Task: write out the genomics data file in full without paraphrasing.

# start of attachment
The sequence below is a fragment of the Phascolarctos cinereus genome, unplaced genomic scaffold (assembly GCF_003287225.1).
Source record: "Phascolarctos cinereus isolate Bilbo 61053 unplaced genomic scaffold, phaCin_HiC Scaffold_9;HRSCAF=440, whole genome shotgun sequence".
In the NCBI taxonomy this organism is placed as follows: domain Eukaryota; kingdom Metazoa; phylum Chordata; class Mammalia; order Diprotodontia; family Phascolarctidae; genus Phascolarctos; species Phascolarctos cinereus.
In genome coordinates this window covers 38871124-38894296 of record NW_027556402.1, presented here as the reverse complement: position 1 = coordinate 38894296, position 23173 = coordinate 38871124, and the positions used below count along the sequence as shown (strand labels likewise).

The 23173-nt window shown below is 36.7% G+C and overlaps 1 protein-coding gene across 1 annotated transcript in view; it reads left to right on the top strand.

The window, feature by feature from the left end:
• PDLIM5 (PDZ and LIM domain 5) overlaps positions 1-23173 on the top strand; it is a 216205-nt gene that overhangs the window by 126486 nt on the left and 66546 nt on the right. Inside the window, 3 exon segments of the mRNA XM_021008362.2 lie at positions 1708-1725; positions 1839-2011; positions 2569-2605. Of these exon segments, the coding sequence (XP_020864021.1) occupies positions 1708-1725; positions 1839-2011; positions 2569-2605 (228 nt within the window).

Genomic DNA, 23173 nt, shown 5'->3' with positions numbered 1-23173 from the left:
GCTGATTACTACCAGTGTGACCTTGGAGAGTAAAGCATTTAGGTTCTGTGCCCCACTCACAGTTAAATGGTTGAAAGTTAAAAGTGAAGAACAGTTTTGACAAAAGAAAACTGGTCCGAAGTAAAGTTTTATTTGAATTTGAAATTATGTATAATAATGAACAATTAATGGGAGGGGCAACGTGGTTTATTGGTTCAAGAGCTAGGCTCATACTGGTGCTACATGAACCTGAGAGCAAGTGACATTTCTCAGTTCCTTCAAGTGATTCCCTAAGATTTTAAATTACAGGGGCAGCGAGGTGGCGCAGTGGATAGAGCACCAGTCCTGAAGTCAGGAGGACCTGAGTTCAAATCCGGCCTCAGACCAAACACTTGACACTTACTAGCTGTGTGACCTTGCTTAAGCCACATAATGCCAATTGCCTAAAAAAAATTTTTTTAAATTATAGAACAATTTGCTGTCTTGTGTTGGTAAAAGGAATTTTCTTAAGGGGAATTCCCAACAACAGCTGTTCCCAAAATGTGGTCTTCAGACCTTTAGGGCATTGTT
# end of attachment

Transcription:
The sequence below is a fragment of the Phascolarctos cinereus genome, unplaced genomic scaffold (assembly GCF_003287225.1).
Source record: "Phascolarctos cinereus isolate Bilbo 61053 unplaced genomic scaffold, phaCin_HiC Scaffold_9;HRSCAF=440, whole genome shotgun sequence".
In the NCBI taxonomy this organism is placed as follows: domain Eukaryota; kingdom Metazoa; phylum Chordata; class Mammalia; order Diprotodontia; family Phascolarctidae; genus Phascolarctos; species Phascolarctos cinereus.
In genome coordinates this window covers 38871124-38894296 of record NW_027556402.1, presented here as the reverse complement: position 1 = coordinate 38894296, position 23173 = coordinate 38871124, and the positions used below count along the sequence as shown (strand labels likewise).

The 23173-nt window shown below is 36.7% G+C and overlaps 1 protein-coding gene across 1 annotated transcript in view; it reads left to right on the top strand.

The window, feature by feature from the left end:
• PDLIM5 (PDZ and LIM domain 5) overlaps positions 1-23173 on the top strand; it is a 216205-nt gene that overhangs the window by 126486 nt on the left and 66546 nt on the right. Inside the window, 3 exon segments of the mRNA XM_021008362.2 lie at positions 1708-1725; positions 1839-2011; positions 2569-2605. Of these exon segments, the coding sequence (XP_020864021.1) occupies positions 1708-1725; positions 1839-2011; positions 2569-2605 (228 nt within the window).

Genomic DNA, 23173 nt, shown 5'->3' with positions numbered 1-23173 from the left:
GCTGATTACTACCAGTGTGACCTTGGAGAGTAAAGCATTTAGGTTCTGTGCCCCACTCACAGTTAAATGGTTGAAAGTTAAAAGTGAAGAACAGTTTTGACAAAAGAAAACTGGTCCGAAGTAAAGTTTTATTTGAATTTGAAATTATGTATAATAATGAACAATTAATGGGAGGGGCAACGTGGTTTATTGGTTCAAGAGCTAGGCTCATACTGGTGCTACATGAACCTGAGAGCAAGTGACATTTCTCAGTTCCTTCAAGTGATTCCCTAAGATTTTAAATTACAGGGGCAGCGAGGTGGCGCAGTGGATAGAGCACCAGTCCTGAAGTCAGGAGGACCTGAGTTCAAATCCGGCCTCAGACCAAACACTTGACACTTACTAGCTGTGTGACCTTGCTTAAGCCACATAATGCCAATTGCCTAAAAAAAATTTTTTTAAATTATAGAACAATTTGCTGTCTTGTGTTGGTAAAAGGAATTTTCTTAAGGGGAATTCCCAACAACAGCTGTTCCCAAAATGTGGTCTTCAGACCTTTAGGGCATTGTT